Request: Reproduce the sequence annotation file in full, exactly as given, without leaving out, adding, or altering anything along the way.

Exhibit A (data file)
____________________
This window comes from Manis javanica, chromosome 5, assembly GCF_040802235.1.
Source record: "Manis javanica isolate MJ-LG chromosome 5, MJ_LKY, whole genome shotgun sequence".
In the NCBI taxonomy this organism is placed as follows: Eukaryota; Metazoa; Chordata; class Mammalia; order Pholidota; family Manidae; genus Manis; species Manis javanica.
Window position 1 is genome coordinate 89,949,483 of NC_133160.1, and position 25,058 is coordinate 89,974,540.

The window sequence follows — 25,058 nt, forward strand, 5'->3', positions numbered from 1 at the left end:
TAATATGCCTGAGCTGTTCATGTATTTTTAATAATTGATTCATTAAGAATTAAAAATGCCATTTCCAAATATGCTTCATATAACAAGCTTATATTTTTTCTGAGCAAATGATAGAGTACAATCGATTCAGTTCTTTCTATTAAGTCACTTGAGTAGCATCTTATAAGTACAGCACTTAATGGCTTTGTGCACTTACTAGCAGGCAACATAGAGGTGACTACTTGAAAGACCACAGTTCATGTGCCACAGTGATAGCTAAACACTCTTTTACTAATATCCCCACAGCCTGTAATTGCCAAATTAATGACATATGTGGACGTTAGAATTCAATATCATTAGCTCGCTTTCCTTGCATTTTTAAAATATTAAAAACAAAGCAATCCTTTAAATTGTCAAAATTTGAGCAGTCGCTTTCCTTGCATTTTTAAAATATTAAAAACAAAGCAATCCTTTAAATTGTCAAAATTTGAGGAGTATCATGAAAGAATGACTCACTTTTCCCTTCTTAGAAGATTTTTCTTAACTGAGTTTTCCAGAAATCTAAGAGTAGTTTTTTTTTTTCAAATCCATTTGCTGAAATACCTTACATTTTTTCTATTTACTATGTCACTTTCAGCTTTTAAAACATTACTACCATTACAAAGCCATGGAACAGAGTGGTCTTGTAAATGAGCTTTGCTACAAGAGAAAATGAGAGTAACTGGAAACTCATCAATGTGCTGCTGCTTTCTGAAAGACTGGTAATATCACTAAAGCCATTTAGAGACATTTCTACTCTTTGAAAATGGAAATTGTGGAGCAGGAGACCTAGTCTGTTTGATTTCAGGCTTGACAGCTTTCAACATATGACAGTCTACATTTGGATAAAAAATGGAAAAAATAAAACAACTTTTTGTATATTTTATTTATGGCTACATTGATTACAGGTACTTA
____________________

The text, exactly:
This window comes from Manis javanica, chromosome 5, assembly GCF_040802235.1.
Source record: "Manis javanica isolate MJ-LG chromosome 5, MJ_LKY, whole genome shotgun sequence".
In the NCBI taxonomy this organism is placed as follows: Eukaryota; Metazoa; Chordata; class Mammalia; order Pholidota; family Manidae; genus Manis; species Manis javanica.
Window position 1 is genome coordinate 89,949,483 of NC_133160.1, and position 25,058 is coordinate 89,974,540.

The window sequence follows — 25,058 nt, forward strand, 5'->3', positions numbered from 1 at the left end:
TAATATGCCTGAGCTGTTCATGTATTTTTAATAATTGATTCATTAAGAATTAAAAATGCCATTTCCAAATATGCTTCATATAACAAGCTTATATTTTTTCTGAGCAAATGATAGAGTACAATCGATTCAGTTCTTTCTATTAAGTCACTTGAGTAGCATCTTATAAGTACAGCACTTAATGGCTTTGTGCACTTACTAGCAGGCAACATAGAGGTGACTACTTGAAAGACCACAGTTCATGTGCCACAGTGATAGCTAAACACTCTTTTACTAATATCCCCACAGCCTGTAATTGCCAAATTAATGACATATGTGGACGTTAGAATTCAATATCATTAGCTCGCTTTCCTTGCATTTTTAAAATATTAAAAACAAAGCAATCCTTTAAATTGTCAAAATTTGAGCAGTCGCTTTCCTTGCATTTTTAAAATATTAAAAACAAAGCAATCCTTTAAATTGTCAAAATTTGAGGAGTATCATGAAAGAATGACTCACTTTTCCCTTCTTAGAAGATTTTTCTTAACTGAGTTTTCCAGAAATCTAAGAGTAGTTTTTTTTTTTCAAATCCATTTGCTGAAATACCTTACATTTTTTCTATTTACTATGTCACTTTCAGCTTTTAAAACATTACTACCATTACAAAGCCATGGAACAGAGTGGTCTTGTAAATGAGCTTTGCTACAAGAGAAAATGAGAGTAACTGGAAACTCATCAATGTGCTGCTGCTTTCTGAAAGACTGGTAATATCACTAAAGCCATTTAGAGACATTTCTACTCTTTGAAAATGGAAATTGTGGAGCAGGAGACCTAGTCTGTTTGATTTCAGGCTTGACAGCTTTCAACATATGACAGTCTACATTTGGATAAAAAATGGAAAAAATAAAACAACTTTTTGTATATTTTATTTATGGCTACATTGATTACAGGTACTTA